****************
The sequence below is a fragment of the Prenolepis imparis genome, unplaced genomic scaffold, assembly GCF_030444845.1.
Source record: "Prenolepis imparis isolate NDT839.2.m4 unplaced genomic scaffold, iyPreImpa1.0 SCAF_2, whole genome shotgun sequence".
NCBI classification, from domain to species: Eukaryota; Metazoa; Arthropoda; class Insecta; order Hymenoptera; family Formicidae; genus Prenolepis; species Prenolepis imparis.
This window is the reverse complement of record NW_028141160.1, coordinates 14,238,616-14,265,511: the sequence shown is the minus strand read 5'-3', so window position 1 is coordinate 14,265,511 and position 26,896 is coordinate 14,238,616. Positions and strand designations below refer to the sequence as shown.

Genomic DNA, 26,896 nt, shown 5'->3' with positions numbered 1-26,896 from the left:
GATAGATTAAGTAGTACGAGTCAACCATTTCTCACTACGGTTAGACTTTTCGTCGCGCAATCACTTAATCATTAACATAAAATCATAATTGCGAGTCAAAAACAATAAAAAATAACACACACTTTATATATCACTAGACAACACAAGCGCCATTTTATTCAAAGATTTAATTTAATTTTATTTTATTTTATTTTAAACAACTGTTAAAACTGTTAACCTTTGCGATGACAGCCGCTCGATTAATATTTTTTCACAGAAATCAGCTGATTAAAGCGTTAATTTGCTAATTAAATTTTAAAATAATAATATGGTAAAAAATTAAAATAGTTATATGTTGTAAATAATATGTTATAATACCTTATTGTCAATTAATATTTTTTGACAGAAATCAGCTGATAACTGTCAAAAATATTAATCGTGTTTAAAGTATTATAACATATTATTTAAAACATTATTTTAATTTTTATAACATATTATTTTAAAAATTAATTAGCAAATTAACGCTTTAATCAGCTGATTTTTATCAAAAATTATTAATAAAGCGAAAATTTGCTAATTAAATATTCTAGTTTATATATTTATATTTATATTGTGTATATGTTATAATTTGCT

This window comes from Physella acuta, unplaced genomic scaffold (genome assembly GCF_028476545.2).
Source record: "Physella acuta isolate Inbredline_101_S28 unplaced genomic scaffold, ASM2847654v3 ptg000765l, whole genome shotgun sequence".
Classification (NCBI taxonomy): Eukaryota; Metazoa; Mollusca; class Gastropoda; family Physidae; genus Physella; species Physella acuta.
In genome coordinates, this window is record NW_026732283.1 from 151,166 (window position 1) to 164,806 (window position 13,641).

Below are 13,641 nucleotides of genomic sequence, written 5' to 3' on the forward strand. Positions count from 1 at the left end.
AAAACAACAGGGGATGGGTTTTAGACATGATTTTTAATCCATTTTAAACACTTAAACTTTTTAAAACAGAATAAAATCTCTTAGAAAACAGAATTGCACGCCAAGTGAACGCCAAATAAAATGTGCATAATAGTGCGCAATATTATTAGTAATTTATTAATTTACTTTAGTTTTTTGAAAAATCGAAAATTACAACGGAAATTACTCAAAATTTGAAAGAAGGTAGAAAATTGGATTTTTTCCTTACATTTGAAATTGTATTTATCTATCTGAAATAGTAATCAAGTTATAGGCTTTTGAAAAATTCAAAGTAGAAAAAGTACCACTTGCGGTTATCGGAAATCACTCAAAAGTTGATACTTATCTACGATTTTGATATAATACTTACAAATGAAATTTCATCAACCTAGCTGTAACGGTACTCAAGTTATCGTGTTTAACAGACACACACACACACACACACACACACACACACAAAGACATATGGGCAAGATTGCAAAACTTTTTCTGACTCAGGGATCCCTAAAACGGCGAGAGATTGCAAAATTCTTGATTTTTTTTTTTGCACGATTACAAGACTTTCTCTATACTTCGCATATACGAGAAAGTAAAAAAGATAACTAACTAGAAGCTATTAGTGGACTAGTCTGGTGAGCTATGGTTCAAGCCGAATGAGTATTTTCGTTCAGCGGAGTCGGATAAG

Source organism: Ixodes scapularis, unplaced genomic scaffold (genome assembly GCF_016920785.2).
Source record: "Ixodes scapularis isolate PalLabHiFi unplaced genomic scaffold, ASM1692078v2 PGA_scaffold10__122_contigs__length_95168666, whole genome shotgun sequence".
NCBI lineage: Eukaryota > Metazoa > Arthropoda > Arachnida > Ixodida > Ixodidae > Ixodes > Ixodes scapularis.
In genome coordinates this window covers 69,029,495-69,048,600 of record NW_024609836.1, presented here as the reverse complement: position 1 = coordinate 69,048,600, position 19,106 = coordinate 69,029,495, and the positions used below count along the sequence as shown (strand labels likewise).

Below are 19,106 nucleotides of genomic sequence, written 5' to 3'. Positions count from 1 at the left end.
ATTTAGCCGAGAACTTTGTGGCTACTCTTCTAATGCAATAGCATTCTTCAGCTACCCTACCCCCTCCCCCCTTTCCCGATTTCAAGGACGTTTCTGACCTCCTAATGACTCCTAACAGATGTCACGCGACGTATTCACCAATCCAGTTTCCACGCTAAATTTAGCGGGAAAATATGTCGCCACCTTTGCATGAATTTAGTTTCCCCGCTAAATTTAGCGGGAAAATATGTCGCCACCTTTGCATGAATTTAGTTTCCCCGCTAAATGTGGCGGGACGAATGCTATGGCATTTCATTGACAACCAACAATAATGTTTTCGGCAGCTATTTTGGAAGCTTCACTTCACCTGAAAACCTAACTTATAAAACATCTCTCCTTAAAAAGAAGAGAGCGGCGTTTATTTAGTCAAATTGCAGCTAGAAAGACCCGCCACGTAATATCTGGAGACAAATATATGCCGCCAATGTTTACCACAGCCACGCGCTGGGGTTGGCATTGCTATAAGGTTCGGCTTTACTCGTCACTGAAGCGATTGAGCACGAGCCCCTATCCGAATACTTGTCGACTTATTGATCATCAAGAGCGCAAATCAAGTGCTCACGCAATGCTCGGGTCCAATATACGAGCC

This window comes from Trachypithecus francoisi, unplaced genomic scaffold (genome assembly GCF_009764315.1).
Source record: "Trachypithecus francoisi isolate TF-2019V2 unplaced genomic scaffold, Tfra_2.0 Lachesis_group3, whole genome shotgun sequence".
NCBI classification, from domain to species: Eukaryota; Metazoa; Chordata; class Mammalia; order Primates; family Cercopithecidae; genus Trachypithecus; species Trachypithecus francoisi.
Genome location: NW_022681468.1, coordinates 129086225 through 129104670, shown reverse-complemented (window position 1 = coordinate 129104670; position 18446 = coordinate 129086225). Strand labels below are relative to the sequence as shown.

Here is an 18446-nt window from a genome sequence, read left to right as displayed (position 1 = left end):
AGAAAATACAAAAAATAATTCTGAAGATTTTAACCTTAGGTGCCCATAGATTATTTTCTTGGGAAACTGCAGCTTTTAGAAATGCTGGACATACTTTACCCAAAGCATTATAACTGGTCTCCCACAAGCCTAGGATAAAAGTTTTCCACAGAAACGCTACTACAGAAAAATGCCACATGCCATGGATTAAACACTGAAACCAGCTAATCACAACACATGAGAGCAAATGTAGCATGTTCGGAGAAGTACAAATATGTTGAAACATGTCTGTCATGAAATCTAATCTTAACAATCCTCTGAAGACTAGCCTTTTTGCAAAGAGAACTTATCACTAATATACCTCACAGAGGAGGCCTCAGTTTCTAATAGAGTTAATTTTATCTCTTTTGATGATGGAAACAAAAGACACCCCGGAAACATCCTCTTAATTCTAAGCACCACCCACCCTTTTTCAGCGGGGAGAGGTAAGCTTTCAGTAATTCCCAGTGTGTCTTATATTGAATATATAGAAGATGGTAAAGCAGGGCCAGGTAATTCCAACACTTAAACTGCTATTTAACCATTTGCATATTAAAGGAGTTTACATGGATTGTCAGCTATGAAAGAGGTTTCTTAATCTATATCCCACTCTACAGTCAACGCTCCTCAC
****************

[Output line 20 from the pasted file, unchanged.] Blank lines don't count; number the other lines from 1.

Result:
Source record: "Trachypithecus francoisi isolate TF-2019V2 unplaced genomic scaffold, Tfra_2.0 Lachesis_group3, whole genome shotgun sequence".